If Jesus Gave a TED Talk (#4): Be Like Unto Katie

This is the fourth in a series of posts where I re-imagine Jesus’ five big sermons as TED Talks, in which he Educates people in God’s new Design for a world that runs on the Technology called love.  This post is an interpretive paraphrase of Matthew 18.

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I was recently asked: “In this new world God is building, who’s in charge?

To answer that, I need some audience participation.  I need help from a kid… You… Yes, you, can you come up here a minute?…Hello, dear one, what’s your name? … Hi Katie, thank you for helping me out with this…

Okay, everybody look at Katie.  Hear me loud and clear:  The only way to even get started in my new world, you gotta be like Katie. You have go all the way back to kindergarten, start over, and never stop being a beginner.

Ruling in my kingdom means being a hospitable space for Katie to be Katie and for you to be you. 

But if instead you introduce Katie to the global Game of rivalry and hate, it would better for you to sleep with the fishes in concrete shoes.

  • Woe to the world for the games it wants to play with Katie!
  • Woe to the advertisers who will teach her to despise herself so that she will buy their products!
  • Woe to the politicians who will turn Katie into just another hate-cog for their political machines!
  • Woe to those who will school Katie to be silent in the face of systemic theft, rape, and murder!
  • Woe to the Joneses who will draw Katie into keeping up with them!

Woe to that sicko who lures Katie into The Game.

The Game ends with killing fields and gas chambers. Do whatever it takes to not go there.  And if you go, don’t you dare take Katie with you.

Kids and beginners, dropouts and failures, and all those at the bottom of the hierarchy—they are not distractions from the mission; they are the mission.  The Son of Man has come to find those who have fallen through the cracks. Think about it:  If you have 100 sheep and lose one, you leave the 99 to find the one.  My Dad will never give up on a single person.  He doesn’t know the meaning of “lost cause.”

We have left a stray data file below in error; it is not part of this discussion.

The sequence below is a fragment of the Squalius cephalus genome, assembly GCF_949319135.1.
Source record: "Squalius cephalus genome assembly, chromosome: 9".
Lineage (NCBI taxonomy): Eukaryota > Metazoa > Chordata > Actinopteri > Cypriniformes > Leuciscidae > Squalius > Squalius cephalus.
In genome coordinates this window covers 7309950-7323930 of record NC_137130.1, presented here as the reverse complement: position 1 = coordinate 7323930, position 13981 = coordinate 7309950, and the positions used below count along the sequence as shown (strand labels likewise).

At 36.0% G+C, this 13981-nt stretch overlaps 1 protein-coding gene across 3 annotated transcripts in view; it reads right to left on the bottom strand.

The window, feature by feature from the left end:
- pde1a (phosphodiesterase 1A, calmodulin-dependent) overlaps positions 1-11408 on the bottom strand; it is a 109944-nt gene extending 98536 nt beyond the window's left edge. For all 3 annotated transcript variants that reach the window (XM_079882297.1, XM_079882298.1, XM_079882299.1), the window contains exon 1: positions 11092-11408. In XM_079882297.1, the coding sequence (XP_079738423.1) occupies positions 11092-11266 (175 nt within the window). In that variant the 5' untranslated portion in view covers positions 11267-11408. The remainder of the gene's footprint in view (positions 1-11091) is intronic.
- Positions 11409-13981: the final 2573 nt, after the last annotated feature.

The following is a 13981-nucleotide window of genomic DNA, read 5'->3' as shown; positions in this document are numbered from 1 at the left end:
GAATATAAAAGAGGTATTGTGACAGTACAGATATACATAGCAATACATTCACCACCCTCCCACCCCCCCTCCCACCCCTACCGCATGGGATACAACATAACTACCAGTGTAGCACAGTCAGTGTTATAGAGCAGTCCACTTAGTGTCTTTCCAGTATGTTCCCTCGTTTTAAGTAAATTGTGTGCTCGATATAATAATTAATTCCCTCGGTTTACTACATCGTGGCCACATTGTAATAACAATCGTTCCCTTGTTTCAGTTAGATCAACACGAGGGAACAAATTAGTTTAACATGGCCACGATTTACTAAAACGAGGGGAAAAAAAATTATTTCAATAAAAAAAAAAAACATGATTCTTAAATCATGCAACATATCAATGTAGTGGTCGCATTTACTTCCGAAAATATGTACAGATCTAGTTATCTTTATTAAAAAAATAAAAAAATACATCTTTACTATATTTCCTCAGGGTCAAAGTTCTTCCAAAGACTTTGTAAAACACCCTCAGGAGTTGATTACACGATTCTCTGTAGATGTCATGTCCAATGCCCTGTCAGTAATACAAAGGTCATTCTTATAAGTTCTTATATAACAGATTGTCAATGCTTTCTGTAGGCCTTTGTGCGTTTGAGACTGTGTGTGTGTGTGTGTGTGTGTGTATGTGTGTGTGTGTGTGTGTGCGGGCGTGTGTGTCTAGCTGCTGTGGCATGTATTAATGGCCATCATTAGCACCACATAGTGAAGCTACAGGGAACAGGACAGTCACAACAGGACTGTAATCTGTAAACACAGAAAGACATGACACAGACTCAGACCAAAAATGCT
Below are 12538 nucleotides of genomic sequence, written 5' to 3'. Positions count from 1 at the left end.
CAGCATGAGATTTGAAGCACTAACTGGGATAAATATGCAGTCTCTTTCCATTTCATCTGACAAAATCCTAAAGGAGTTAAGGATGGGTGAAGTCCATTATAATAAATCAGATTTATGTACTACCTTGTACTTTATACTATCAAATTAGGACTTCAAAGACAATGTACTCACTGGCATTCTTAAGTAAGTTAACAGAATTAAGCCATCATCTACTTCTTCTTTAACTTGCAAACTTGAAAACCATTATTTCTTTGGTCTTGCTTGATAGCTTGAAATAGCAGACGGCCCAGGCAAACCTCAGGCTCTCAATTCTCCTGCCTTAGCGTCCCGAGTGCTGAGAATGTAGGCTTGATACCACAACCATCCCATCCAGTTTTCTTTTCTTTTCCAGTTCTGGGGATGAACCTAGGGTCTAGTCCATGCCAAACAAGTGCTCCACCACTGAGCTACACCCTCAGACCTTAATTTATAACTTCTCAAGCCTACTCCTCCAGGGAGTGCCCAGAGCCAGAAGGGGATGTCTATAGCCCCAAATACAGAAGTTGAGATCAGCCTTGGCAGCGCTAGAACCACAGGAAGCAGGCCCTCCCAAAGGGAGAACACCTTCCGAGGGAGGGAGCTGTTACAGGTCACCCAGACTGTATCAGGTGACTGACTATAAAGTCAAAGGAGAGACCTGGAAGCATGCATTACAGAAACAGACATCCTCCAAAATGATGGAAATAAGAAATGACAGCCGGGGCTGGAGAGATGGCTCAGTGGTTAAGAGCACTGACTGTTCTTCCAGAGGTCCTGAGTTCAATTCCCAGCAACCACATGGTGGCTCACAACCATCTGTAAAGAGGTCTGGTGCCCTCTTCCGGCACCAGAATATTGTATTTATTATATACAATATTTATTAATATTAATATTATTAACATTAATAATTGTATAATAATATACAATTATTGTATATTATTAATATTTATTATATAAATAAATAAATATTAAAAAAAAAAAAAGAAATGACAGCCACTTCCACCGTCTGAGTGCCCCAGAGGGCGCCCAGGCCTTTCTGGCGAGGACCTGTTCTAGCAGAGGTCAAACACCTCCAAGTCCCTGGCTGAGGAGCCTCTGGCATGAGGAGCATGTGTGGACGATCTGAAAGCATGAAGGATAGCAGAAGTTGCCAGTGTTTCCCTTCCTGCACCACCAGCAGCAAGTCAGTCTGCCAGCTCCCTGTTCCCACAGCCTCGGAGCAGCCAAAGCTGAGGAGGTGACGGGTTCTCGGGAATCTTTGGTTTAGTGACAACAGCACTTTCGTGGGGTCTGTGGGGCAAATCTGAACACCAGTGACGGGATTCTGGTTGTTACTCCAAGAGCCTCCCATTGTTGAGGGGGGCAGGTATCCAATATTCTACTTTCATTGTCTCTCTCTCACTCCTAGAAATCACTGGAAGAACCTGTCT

Can you imagine believing in your neighbors the way God believes in you?  If your sister’s behavior is wounding you in some way, talk it over with her.  If she remains unwilling to respect your boundaries, bring one or two trustworthy friends into the conversation. Let the larger tribe be a part of the solution. If she keeps violating your boundaries anyway, take action to put some space between you and her, but never give up on her.  Keep yourself safe from abuse, but treat her like you treat Gentiles and tax collectors — with unrelenting kindness and grace.

These little relationship decisions — they are the industrial earth-moving equipment that will shape and build the new heaven and earth. The spaces between you is where I live.

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That’s what I’ve got to say today.  There’s some time left in my slot, so I’d be happy to take questions and comments from the audience…

AUDIENCE MEMBER: “This hypothetical sister who is ‘wounding’ me… How many times am I required to forgive her before I am justified in washing my hands of her?  Seven times?